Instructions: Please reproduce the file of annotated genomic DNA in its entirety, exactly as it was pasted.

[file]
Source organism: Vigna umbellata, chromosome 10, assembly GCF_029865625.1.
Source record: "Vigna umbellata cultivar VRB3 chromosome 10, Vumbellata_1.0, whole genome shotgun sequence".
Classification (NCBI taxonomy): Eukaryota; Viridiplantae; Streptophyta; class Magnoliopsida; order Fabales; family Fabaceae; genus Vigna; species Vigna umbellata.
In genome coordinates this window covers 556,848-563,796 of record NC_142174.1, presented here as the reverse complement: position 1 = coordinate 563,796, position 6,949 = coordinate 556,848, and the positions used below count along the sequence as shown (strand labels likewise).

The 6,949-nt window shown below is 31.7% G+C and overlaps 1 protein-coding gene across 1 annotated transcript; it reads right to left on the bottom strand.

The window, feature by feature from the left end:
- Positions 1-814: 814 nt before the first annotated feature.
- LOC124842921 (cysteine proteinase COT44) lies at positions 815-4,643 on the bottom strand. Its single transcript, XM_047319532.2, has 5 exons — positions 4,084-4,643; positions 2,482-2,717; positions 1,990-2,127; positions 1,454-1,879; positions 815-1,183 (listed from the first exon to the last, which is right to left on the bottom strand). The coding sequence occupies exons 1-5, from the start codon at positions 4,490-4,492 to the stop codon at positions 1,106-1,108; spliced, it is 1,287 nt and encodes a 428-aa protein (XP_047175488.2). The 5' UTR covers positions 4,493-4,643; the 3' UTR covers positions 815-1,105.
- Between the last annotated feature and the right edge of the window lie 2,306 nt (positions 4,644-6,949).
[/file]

Source organism: Vigna umbellata, chromosome 10, assembly GCF_029865625.1.
Source record: "Vigna umbellata cultivar VRB3 chromosome 10, Vumbellata_1.0, whole genome shotgun sequence".
Classification (NCBI taxonomy): Eukaryota; Viridiplantae; Streptophyta; class Magnoliopsida; order Fabales; family Fabaceae; genus Vigna; species Vigna umbellata.
In genome coordinates this window covers 556,848-563,796 of record NC_142174.1, presented here as the reverse complement: position 1 = coordinate 563,796, position 6,949 = coordinate 556,848, and the positions used below count along the sequence as shown (strand labels likewise).

The 6,949-nt window shown below is 31.7% G+C and overlaps 1 protein-coding gene across 1 annotated transcript; it reads right to left on the bottom strand.

The window, feature by feature from the left end:
- Positions 1-814: 814 nt before the first annotated feature.
- LOC124842921 (cysteine proteinase COT44) lies at positions 815-4,643 on the bottom strand. Its single transcript, XM_047319532.2, has 5 exons — positions 4,084-4,643; positions 2,482-2,717; positions 1,990-2,127; positions 1,454-1,879; positions 815-1,183 (listed from the first exon to the last, which is right to left on the bottom strand). The coding sequence occupies exons 1-5, from the start codon at positions 4,490-4,492 to the stop codon at positions 1,106-1,108; spliced, it is 1,287 nt and encodes a 428-aa protein (XP_047175488.2). The 5' UTR covers positions 4,493-4,643; the 3' UTR covers positions 815-1,105.
- Between the last annotated feature and the right edge of the window lie 2,306 nt (positions 4,644-6,949).